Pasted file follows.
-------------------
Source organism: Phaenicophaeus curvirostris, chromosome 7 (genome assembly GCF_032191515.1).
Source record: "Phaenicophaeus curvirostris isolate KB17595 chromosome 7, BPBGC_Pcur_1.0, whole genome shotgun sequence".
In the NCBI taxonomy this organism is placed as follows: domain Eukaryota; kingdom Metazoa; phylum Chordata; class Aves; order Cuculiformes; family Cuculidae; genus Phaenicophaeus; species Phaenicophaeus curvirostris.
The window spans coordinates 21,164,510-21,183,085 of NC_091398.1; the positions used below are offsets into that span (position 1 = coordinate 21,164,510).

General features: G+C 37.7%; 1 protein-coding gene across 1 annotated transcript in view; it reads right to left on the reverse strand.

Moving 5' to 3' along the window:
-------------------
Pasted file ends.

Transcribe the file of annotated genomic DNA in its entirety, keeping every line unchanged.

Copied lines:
Source organism: Phaenicophaeus curvirostris, chromosome 7 (genome assembly GCF_032191515.1).
Source record: "Phaenicophaeus curvirostris isolate KB17595 chromosome 7, BPBGC_Pcur_1.0, whole genome shotgun sequence".
In the NCBI taxonomy this organism is placed as follows: domain Eukaryota; kingdom Metazoa; phylum Chordata; class Aves; order Cuculiformes; family Cuculidae; genus Phaenicophaeus; species Phaenicophaeus curvirostris.
The window spans coordinates 21,164,510-21,183,085 of NC_091398.1; the positions used below are offsets into that span (position 1 = coordinate 21,164,510).

General features: G+C 37.7%; 1 protein-coding gene across 1 annotated transcript in view; it reads right to left on the reverse strand.

Moving 5' to 3' along the window: